About six blocks away, shopkeepers at Mercado Central sifted through the damage done over the previous days. The Latino marketplace of 35 businesses was already struggling from COVID-19 closures, losing $100,000 in rent revenue, said general manager Eduardo Barrera. Now they were stepping over broken glass and shaking their heads over missing TVs and looted shelves.
When Mercado opened in 1997, Berrera said, “it was a place that sparked hope and a positive future for Lake Street, and ... several small businesses started to flourish and pop up along the corridor. So all of that work of the last 20 years is gone.”
But, he added, “We can do this again. We can have Mercado be again the catalyzer of economic activity, of hope.”
Some Mercado shopkeepers say they’re ready to start. “I don’t want to rush, but I want to open as soon as possible,” said Juan Olvera, as he surveyed his Dish Latino business, where thieves stole TVs and computers.
But Lucero Navarro, owner of Musica Y Novedades, was unsure about her prospects for reopening. Vandals stole all her valuable merchandise — “Todo,” she emphasized — and she said she lacks insurance and resources to cover her losses.
Midtown ‘a beacon of hope’
Some retailers and restaurants in Midtown Global Market are starting to reopen with the loosening of COVID restrictions, something the riots delayed by at least a week. While most restaurants are still only open for curbside pickup, delivery and counter service, Salsa à la Salsa opened with on-site seating Wednesday.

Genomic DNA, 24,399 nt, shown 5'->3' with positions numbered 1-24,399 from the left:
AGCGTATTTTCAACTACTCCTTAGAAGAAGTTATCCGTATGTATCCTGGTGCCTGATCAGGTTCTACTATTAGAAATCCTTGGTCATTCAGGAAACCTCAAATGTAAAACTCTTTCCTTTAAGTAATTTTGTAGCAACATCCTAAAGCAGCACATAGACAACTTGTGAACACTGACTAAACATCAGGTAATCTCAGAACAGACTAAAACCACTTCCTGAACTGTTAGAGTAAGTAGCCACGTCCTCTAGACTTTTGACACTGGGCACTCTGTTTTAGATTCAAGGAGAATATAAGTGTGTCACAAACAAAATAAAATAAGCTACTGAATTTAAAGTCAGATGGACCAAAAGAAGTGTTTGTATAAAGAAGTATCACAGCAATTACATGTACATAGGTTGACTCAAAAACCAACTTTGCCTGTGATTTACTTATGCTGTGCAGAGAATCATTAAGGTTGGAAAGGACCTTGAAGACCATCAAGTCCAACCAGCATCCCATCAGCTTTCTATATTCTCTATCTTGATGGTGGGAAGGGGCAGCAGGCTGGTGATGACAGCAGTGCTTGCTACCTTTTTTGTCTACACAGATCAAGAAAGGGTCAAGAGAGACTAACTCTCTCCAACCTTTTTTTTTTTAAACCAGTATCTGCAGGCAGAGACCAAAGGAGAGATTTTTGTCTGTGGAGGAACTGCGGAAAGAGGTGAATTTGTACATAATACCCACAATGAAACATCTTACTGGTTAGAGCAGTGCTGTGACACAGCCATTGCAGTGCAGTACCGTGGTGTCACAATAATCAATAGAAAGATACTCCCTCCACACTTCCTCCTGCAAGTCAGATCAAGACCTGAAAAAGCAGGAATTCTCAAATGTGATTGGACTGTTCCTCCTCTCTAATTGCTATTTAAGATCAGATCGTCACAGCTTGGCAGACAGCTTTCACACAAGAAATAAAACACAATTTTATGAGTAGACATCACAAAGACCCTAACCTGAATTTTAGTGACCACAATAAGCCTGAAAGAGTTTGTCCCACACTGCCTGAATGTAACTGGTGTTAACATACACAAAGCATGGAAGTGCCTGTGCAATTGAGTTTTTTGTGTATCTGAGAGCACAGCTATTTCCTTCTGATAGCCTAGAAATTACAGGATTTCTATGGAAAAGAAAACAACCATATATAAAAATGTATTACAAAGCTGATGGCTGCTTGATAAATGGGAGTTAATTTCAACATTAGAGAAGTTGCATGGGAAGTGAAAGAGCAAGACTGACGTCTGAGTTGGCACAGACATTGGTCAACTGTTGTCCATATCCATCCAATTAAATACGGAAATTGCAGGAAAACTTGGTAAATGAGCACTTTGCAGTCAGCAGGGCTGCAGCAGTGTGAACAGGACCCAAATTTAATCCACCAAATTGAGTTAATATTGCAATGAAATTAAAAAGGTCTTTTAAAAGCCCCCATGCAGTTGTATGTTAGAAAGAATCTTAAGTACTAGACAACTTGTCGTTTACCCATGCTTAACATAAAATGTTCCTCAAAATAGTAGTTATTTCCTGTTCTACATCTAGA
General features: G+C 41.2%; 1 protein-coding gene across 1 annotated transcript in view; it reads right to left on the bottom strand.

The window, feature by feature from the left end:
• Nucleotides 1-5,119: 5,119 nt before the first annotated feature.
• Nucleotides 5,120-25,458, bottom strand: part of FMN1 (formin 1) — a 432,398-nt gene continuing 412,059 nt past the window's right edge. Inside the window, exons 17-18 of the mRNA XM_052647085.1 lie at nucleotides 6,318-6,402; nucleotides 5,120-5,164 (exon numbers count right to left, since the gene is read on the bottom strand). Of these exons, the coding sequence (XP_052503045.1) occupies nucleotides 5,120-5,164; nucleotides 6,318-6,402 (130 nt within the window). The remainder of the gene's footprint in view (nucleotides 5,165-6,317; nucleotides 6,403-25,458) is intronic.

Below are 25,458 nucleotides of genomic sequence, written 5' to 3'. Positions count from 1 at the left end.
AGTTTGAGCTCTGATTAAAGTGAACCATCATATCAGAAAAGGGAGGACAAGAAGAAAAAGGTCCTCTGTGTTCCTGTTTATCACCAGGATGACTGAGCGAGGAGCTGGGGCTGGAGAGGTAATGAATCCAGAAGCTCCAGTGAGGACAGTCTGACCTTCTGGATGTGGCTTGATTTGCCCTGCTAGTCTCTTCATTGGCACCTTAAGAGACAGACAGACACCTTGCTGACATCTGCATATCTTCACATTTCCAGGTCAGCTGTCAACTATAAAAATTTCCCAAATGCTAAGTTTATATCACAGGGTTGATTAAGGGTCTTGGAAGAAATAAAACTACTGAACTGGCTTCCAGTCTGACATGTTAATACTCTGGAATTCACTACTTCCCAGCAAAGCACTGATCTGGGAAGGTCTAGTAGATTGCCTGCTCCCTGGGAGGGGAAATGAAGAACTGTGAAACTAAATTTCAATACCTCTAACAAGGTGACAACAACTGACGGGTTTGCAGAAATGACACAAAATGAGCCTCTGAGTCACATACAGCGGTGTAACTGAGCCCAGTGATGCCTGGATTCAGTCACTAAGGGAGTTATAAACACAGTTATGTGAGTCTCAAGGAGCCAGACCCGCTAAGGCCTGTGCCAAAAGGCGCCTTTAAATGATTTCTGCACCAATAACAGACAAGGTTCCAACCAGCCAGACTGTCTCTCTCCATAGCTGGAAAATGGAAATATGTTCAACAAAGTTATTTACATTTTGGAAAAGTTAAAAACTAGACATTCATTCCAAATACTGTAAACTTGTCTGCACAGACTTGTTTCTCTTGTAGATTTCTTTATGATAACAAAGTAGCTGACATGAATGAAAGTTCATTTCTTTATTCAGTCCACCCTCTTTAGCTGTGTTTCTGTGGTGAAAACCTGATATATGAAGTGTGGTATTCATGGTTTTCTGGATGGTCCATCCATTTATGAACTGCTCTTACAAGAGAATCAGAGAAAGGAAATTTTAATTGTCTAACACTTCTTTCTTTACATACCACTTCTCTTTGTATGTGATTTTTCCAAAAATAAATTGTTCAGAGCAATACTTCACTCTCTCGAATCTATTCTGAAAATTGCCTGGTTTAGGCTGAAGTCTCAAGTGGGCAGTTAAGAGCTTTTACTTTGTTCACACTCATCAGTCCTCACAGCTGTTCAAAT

The iconic former Sears building, whose sign looms high over Lake Street, stayed intact with the help of neighbors, tenants and security guards standing watch night after night, though vandals broke doors and windows and stole some merchandise.
Yet with the surrounding area in shambles, Midtown is plotting an uncertain future. The dollar store to the east went up in flames, the bank to the south was destroyed, and Demaag’s business to the west sits alongside a burned-out cellphone shop and shoe store.
Midtown opened in the vacant Sears building in 2006, bringing life to the languishing stretch of E. Lake Street. The redevelopment, many years in the making, supported ethnically diverse entrepreneurs but faced an early economic hit with the Great Recession. It didn’t turn a profit until four years ago; now it houses businesses representing 22 nationalities.
Midtown had already faced challenges with construction around E. Lake Street that closed exits from I-35W. Then restaurants faced a monthslong shutdown during the pandemic.